Voters' faith in funding county bond issue isn't reciprocated
By Michael Lewis
Shame on us. Voters really believed that if we approved a massive bond issue for county infrastructure, we'd get what a high-cost government marketing campaign promised. We should have known better.
The Nov. 2, 2004, vote that approved the bonds — a $7 billion cost including interest for up to 53 years — listed 334 targets, spread across this county for every type of community need. Passage was an outpouring of faith in our future and our government.
We're not very far along in the 15-year spending plan, but already the lack of faith with voters is obvious:
nFour months before the referendum, County Manager George Burgess promised in a memo "an oversight proposal" for a citizens' team to watch the bond money and spending. Presentations to voters stressed outside oversight, crucial for passage due to widespread mistrust of county government.
Instead, what we got was a 21-member team to which each commissioner appointed one member, the mayor three and the manager five. Instead of oversight with power, we got the Citizen's Advisory Committee, which has no control over project selection, spending or quality of infrastructure. It's a toothless tiger.
nWhile details of 334 projects circulated, the ballot only listed categories of spending. But those who took the trouble to review the project list — widely done among community leaders — assumed we'd get just what was on it.
Instead, commissioners and administrators can shuffle a pile of money from project to project. We're not getting what we bought.
Granted, this isn't always bad. The county administration has frozen $15 million that was pledged for the Coconut Grove Playhouse for good reason: the playhouse had to close because it couldn't pay its bills or salaries. If it reopens, the money is still there. But handing it over today would be irresponsible.
nAt least one massive project that helped sell the bond issue has disappeared because by law it should never have been in the program at all. As we reported last week, mortgage subsidies of up to $137 million for affordable housing shouldn't have been included because the subsidies didn't fit the purpose of the bonds, capital spending.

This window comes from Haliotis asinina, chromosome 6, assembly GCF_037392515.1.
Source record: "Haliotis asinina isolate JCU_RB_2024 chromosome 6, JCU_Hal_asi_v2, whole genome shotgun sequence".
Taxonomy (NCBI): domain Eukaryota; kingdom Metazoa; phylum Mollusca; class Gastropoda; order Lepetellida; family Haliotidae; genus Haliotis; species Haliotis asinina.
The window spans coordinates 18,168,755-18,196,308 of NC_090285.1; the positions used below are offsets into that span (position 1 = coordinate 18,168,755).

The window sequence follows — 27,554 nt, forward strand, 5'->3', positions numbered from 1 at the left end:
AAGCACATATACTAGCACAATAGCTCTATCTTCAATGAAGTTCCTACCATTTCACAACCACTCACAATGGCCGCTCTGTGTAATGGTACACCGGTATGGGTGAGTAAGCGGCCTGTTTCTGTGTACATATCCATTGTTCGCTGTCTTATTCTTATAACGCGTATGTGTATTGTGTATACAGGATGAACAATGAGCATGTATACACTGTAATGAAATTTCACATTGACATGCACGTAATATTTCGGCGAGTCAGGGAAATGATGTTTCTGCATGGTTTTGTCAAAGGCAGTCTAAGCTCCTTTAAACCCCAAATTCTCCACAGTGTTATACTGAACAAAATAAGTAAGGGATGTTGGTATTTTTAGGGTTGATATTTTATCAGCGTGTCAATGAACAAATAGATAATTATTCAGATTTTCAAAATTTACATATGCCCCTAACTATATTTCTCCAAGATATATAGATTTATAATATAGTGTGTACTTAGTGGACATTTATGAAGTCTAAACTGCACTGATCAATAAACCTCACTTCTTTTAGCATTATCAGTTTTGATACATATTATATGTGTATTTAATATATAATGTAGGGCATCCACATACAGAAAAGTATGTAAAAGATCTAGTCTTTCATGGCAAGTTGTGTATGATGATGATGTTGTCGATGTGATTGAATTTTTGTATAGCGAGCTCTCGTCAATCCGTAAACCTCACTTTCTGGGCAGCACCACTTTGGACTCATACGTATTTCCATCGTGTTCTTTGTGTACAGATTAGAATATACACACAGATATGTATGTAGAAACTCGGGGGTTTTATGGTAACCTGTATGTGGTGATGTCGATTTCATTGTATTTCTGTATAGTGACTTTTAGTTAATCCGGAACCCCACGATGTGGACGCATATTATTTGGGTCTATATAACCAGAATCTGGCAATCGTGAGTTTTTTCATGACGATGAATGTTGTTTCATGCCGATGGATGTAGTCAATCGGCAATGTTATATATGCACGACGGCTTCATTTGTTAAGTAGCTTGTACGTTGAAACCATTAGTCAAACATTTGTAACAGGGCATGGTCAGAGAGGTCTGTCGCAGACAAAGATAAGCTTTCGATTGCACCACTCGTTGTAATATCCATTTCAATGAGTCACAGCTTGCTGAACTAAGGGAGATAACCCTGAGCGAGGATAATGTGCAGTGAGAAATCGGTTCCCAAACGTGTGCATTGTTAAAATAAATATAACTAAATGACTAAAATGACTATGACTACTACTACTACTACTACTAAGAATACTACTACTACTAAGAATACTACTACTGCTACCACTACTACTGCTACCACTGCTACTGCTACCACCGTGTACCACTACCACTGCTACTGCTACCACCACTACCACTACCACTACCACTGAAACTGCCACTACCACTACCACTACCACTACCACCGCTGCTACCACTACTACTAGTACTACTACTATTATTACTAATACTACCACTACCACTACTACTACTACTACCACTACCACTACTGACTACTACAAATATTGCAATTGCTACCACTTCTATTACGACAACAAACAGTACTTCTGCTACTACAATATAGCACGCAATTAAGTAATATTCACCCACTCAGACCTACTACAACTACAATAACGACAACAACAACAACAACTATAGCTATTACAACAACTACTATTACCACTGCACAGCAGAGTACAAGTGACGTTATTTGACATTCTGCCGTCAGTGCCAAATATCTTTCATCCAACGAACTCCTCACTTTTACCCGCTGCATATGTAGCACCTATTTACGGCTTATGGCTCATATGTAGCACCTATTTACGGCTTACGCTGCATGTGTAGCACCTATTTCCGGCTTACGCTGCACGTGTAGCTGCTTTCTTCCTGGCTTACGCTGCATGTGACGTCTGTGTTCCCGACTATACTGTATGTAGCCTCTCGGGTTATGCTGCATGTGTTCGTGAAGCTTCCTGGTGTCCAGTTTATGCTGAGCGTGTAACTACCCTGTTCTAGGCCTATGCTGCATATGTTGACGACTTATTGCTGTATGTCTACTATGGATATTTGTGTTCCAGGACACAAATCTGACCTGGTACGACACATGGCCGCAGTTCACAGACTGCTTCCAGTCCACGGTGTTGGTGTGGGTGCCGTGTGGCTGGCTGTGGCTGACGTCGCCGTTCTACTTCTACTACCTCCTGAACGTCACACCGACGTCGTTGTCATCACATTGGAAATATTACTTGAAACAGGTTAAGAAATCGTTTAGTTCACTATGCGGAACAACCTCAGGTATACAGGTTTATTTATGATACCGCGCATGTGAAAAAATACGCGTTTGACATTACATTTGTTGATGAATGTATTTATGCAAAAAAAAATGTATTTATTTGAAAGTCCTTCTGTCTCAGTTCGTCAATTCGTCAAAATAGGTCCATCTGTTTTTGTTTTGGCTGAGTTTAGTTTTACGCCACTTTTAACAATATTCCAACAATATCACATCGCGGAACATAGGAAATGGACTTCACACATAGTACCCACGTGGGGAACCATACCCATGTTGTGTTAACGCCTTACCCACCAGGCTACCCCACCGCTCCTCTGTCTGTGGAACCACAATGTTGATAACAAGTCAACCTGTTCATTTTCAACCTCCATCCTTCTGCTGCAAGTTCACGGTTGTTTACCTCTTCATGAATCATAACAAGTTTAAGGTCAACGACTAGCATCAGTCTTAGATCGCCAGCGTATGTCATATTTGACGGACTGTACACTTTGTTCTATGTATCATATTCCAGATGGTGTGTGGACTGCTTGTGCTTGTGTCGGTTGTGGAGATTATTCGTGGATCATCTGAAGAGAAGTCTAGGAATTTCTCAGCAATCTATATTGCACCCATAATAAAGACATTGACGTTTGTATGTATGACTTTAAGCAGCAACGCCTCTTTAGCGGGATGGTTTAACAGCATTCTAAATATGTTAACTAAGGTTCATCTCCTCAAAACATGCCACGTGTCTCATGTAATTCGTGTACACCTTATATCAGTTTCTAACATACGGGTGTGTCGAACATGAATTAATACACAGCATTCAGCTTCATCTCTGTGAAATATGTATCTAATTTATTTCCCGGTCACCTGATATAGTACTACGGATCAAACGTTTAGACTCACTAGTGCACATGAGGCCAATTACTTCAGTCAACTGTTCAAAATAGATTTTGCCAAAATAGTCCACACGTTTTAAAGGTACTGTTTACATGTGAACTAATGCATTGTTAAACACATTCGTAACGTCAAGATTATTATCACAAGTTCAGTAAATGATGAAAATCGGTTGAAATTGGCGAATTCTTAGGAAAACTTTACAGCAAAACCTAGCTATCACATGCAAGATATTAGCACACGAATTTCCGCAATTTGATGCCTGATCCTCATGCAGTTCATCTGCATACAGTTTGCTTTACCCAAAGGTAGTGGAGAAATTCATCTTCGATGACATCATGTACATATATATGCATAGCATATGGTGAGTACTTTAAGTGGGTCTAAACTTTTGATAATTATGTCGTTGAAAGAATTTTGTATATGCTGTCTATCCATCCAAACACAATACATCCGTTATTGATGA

nNow, projects that were never dreamed of are seeking a slice of the money. On Monday, county commissioners are to vote on whether to give $10 million from bond interest earnings to Florida International University's medical school.
It seems the county never set guidelines for spending the interest that bond proceeds earn as they await bills to pay. There's now $20 million interest, and FIU wants half. Other suitors will appear when they learn the money is up for grabs.
Although we're paying property taxes for projects the bonds are to fund, the improvements are lagging. As we've reported, 13% of 625 work efforts that are underway among the 334 categories are at least a half year late. And many large projects still await their start.
Taxpayer costs to fund the program are significant. At the outset a property valued at $1 million would pay about $390 a year, but the number balloons over time to $1,885 per year.
We were told property taxes wouldn't have to rise to fund this program, because we'd just be using long-standing tax income set aside for other now-complete bond repayments. But that's no longer a sure bet — the economy may become an unexpected factor.
The bonds' financing rests on an assumption that county property tax receipts would rise 5% annually to pay them off. That seemed a good bet two years ago, but property values statewide are now forecast for a decline in 2008 for the first time in memory. While new developments will bolster tax rolls, it's no certainty that the needed 5% annual revenue growth is possible without raising taxes.
Don't misunderstand: the infrastructure we're supposed to get — underscore supposed to — is needed. We might quibble over $100 million or so here or there, but that kind of small change can be wasted in the blink of an eye in a single commission meeting. Most of the listed 334 items were, and are, of significant value to our future.
But this program depends entirely on the reliability and judgment of your county government, which in recent years has shown too little of either. No independent oversight exists to keep this $7 billion tax train on track.
Shame on us for taking their word for what we'd get, when, or at what cost. It's all in the hands of your mayor and county commission. Until next election day, we can only pray.